I have a soft spot for family members who die at war before their lives have really started. This is the story of Thomas P. Croswell.
I have been picking at some end of line ancestors for the last few weeks. I was working my wife's fourth great-grandfather's Elijah Croswell. I have not fully fleshed out this line and there is some conflicting data so I started to work on his children to see if their information could add more clarification about Elijah. This is when I came across Thomas P. Croswell. Elijah's youngest son.
I had record of Thomas living in his father's household, in Pike County, Alabama, in the 1850 and 1860 U.S. Census records. I figures that he would have been married and I should be able to find him and maybe his wife and children in the 1870 Census. As I looked I could not find any records. The time frame and age of Thomas lead me to believe that I might also find him in Civil War records.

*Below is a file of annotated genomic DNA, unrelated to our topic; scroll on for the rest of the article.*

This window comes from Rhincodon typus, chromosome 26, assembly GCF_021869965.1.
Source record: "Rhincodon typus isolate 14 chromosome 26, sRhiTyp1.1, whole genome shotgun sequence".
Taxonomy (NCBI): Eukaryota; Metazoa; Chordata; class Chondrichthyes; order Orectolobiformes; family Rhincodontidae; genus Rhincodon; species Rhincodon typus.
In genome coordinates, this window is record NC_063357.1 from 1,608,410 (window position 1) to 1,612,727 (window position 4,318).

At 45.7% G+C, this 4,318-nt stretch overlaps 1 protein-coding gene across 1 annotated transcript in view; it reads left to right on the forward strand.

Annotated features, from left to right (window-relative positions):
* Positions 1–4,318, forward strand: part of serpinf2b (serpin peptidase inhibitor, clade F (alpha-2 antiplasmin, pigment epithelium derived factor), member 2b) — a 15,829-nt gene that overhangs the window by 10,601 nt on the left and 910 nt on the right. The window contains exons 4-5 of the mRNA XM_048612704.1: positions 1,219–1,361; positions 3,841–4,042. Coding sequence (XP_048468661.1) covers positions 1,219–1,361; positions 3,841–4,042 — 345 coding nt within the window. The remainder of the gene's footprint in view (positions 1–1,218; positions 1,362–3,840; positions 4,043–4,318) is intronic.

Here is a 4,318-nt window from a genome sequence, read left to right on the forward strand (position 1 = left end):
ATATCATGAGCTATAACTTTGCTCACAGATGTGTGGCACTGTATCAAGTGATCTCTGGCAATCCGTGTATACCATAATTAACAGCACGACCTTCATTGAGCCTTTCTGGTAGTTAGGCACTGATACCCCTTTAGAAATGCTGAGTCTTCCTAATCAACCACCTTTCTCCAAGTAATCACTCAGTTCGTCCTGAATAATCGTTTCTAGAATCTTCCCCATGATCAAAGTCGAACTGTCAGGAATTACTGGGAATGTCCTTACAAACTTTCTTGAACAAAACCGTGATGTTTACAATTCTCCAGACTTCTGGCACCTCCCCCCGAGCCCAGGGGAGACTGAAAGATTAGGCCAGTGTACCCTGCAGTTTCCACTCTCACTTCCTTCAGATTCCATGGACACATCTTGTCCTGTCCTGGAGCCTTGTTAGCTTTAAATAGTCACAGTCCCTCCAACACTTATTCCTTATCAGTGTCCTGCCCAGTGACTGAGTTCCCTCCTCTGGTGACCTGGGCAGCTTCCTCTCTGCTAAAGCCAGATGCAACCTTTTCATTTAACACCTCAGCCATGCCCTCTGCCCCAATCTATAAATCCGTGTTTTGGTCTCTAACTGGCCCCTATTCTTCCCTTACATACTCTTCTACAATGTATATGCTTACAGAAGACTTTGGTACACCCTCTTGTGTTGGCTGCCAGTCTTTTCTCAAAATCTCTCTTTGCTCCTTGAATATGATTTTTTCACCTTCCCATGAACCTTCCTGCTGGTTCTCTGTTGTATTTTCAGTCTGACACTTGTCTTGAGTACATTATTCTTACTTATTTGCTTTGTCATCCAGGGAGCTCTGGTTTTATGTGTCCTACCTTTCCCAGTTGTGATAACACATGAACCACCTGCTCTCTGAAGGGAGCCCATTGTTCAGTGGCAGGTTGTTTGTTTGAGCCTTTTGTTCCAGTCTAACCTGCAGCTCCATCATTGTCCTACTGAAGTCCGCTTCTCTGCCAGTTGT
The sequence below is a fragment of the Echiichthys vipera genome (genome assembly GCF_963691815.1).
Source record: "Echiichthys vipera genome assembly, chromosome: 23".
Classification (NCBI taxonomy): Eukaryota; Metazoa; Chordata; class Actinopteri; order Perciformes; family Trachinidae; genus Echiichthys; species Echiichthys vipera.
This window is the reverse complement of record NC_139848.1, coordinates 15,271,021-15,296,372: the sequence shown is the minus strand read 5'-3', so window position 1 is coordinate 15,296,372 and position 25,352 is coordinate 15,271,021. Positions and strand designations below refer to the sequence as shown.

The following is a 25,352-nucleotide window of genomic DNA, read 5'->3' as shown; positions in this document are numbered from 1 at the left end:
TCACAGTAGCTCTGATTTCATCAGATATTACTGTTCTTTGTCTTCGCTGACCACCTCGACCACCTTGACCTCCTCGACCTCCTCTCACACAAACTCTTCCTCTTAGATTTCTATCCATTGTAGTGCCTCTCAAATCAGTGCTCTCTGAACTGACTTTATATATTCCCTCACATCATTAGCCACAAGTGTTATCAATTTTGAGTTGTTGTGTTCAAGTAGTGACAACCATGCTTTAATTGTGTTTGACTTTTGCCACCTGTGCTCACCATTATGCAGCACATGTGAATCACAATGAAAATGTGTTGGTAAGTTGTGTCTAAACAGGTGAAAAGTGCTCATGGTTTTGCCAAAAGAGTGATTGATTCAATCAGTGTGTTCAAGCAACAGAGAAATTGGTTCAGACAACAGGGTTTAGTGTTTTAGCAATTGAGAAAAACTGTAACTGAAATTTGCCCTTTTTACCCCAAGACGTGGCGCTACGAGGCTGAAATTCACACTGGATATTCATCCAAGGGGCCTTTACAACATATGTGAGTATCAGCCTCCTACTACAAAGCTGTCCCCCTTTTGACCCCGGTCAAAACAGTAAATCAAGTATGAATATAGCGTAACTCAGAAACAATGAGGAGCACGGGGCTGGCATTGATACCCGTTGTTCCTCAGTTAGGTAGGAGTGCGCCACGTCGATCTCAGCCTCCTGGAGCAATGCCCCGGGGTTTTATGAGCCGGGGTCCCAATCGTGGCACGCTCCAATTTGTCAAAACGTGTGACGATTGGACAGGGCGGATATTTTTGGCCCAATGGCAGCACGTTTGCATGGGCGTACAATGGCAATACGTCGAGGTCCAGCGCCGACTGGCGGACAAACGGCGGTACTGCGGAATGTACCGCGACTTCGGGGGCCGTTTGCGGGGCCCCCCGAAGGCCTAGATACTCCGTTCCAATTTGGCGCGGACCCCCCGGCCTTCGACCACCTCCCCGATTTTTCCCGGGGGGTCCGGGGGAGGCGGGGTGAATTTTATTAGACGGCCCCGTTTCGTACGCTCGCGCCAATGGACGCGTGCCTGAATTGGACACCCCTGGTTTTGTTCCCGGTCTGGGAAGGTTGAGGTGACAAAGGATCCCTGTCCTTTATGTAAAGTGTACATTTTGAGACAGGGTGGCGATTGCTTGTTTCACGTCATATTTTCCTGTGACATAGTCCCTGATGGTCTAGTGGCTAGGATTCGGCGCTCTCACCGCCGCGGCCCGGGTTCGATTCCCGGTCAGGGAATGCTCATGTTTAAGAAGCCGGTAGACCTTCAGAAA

Ancestry has a collection called Alabama, Civil War Soldiers, 1860-1865. In this database I found records for Thomas. Included in the information was a Cause of Death.
Apparently the Alabama 15th served with Robert E. Lee and were stationed with him in Richmond, Virginia in the Spring of 1862. On May 22, while waiting for the next movement, Thomas "Died of wound received from citizen while stealing Bee Gum."
The Alabama 15th had many casualties up to this point because of illness. But in the leading months they would play a pivotal role at Gettysburg. It is hard to speculate if he would have made it through the war but it is easy to morn the loss of someone so young for something so petty when the threat of death in much more serious ways was much more of a reality.